Safety and Security: There are no known extremist groups, areas of instability or organized crime on Aruba, although drug trafficking rings do operate on the island.

For the latest security information, Americans traveling abroad should regularly monitor the Department’s Internet web site, where the current Worldwide Caution Public Announcement, Travel Warnings and Public Announcements, can be found. Up-to-date information on safety and security can also be obtained by calling 1-888-407-4747

toll free in the U.S., or for callers outside the U.S. and Canada, a regular toll-line at 1-202-501-4444. These numbers are available from 8:00 a.m. to 8:00 p.m. Eastern Time, Monday through Friday (except U.S. federal holidays).

Crime: The crime threat in Aruba is generally considered low although travelers should always take normal precautions when in unfamiliar surroundings. There have been incidents of theft from hotel rooms, and armed robbery has been known to occur. Valuables left unattended on beaches, in cars and in hotel lobbies are easy targets for theft.

Car theft, especially that of rental vehicles for joy riding and stripping, can occur. Vehicle leases or rentals may not be fully covered by local insurance when a vehicle is stolen or damaged. Be sure you are sufficiently insured when renting vehicles and jet skis.

Parents of young travelers should be aware that the legal drinking age of 18 is not always rigorously enforced in Aruba, so extra parental supervision may be appropriate. Young female travelers in particular are urged to take the same precautions they would when going out in the United States, e.g. to travel in pairs or in groups if they choose frequenting Aruba’s nightclubs and bars, and if they opt to consume alcohol, to do so responsibly.

Anyone who is a victim of a crime should make a report to Aruban police as well as report it immediately to the nearest U.S. consular office. Do not rely on hotel/restaurant/tour company management to make the report for you.

Information for Victims of Crime: The loss or theft abroad of a U.S. passport should be reported immediately to the local police and the nearest U.S. Embassy or Consulate. If you are the victim of a crime while overseas, in addition to reporting to local police, please contact the nearest U.S. Embassy or Consulate for assistance. The Embassy/Consulate staff can, for example, assist you to find appropriate medical care, to contact family members or friends and explain how funds could be transferred. Although the investigation and prosecution of the crime is solely the responsibility of local authorities, consular officers can help you to understand the local criminal justice process and to find an attorney if needed.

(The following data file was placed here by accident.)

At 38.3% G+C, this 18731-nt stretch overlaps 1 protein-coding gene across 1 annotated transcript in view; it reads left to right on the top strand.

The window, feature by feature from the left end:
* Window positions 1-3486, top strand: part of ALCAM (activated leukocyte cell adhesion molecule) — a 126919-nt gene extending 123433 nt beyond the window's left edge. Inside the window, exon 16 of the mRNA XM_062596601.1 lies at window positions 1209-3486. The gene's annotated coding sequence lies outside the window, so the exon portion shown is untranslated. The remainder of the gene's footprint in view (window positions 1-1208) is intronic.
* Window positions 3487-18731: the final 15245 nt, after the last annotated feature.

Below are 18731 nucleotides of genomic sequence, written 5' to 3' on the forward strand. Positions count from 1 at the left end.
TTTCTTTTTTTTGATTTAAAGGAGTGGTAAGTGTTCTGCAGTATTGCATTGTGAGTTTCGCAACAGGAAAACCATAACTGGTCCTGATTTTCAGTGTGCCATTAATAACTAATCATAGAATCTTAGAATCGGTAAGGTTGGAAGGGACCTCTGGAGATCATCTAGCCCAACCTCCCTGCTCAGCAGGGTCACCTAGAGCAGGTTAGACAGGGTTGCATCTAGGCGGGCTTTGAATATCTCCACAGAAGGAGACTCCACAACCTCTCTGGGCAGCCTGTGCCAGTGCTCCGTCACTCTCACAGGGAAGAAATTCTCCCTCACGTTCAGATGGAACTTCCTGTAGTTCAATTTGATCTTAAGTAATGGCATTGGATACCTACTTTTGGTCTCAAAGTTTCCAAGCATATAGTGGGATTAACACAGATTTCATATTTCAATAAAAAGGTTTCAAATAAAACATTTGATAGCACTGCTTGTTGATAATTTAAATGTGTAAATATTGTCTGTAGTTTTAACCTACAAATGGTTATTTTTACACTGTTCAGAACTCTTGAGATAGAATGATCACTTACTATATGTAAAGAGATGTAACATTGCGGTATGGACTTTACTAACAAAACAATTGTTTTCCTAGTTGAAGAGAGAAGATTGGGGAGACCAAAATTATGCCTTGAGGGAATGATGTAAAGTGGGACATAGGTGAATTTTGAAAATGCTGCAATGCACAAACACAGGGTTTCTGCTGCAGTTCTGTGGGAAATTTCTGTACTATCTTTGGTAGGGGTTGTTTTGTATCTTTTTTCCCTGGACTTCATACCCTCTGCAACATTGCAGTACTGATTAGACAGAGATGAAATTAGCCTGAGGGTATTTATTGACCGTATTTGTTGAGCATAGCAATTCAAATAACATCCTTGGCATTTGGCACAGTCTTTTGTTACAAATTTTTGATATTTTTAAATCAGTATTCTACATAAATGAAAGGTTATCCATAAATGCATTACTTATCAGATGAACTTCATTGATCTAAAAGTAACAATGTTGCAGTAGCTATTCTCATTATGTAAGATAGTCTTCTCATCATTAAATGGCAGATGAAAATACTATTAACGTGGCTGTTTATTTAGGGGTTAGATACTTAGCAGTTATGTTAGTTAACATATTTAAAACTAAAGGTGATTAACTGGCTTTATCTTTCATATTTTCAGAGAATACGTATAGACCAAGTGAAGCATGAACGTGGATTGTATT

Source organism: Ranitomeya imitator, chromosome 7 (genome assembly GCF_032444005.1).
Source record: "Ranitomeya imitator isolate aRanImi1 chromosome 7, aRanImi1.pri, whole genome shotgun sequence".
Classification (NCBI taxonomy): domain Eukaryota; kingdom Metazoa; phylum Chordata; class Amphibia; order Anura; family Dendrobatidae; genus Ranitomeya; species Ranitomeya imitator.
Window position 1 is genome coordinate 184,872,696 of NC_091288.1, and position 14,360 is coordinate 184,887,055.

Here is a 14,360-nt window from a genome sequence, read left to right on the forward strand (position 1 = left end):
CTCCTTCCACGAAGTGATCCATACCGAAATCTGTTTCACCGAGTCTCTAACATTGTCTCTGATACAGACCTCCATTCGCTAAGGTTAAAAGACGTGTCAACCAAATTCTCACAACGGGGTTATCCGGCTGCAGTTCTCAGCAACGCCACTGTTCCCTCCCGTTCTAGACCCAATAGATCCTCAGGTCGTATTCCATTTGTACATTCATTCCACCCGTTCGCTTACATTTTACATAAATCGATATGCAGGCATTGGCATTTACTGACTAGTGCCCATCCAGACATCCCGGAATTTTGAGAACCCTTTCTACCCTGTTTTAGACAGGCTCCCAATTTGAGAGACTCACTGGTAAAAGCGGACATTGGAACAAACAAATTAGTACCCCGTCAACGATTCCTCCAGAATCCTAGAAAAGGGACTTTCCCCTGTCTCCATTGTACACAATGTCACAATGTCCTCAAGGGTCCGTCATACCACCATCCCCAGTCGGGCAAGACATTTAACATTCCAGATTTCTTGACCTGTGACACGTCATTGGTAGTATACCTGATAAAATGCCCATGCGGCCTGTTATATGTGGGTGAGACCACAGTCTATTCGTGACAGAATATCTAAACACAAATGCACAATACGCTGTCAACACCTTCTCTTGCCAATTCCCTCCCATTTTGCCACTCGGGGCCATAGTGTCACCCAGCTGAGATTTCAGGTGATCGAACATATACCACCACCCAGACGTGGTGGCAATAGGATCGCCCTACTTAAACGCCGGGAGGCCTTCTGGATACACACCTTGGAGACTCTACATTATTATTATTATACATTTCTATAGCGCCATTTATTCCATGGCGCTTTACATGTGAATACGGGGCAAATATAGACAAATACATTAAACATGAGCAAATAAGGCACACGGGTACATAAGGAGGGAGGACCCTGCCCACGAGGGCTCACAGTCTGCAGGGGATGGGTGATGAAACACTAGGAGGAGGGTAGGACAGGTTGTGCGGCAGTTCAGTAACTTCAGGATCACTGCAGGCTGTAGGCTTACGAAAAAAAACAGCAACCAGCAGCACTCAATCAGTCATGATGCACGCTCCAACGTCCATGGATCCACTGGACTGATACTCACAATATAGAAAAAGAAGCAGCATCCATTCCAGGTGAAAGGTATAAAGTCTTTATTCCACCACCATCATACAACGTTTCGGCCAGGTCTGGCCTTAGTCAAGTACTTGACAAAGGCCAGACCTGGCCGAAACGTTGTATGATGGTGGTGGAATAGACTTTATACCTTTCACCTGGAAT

Medical Facilities and Health Information: Medical care is good in Aruba. There is one hospital, Dr. H.E. Oduber Hospital, whose medical standards can be compared with an average small hospital in the U.S. The hospital has three classes of services and patients are accommodated according to the level of their insurance (i.e. first class: one patient to a room, TV, better food; second class: two to three patients to a room, shared bathroom, etc; third class: 15 to 20 people in one hall). There is a small medical center in San Nicolas. The many drug stores, or “boticas” provide prescription and over the counter medicine. Emergency services are usually quick to respond.

Information on vaccinations and other health precautions, such as safe food and water precautions and insect bite protection, may be obtained from the Centers for Disease Control and Prevention’s hotline for international travelers at 1-877-FYI-TRIP (1-877-394-8747) or via the CDC’s Internet site at http://www.cdc.gov/travel. For information about outbreaks of infectious diseases abroad consult the World Health Organization’s (WHO) website at http://www.who.int/en. Further health information for travelers is available at http://www.who.int/ith.

Medical Insurance: The Department of State strongly urges Americans to consult with their medical insurance company prior to traveling abroad to confirm whether their policy applies overseas and whether it will cover emergency expenses such as a medical evacuation.

Traffic Safety and Road Conditions: While in a foreign country, U.S. citizens may encounter road conditions that differ significantly from those in the United States. The information below concerning Aruba is provided for general reference only and may not be totally accurate for a particular location or circumstance. Driving in Aruba is on the right-hand side of the road. Local laws require drivers and passengers to wear seat belts and motorcyclists to wear helmets. Children under 5 years of age should be in a child safety seat; older children should ride in the back seat. Right turns on red are prohibited in Aruba.

Aruba’s main thoroughfare, L.G. Smith Boulevard, is well lit and most hotels and tourist attractions can be easily located. There is a speed limit in Aruba and driving while intoxicated may result in the loss of a driver’s license and/or a fine. However, these are not consistently enforced. Drivers should be alert at all times for speeding cars, which have caused fatal accidents. In the interior areas of the island, drivers should be alert for herds of goats or donkeys that may cross the roads unexpectedly. Buses provide convenient and inexpensive service to and from many hotels and downtown shopping areas. Taxis, while expensive, are safe and well regulated. As there are no meters, passengers should verify the price before entering the taxi. The emergency service telephone number is 911. Police and ambulance tend to respond fast to emergency situations.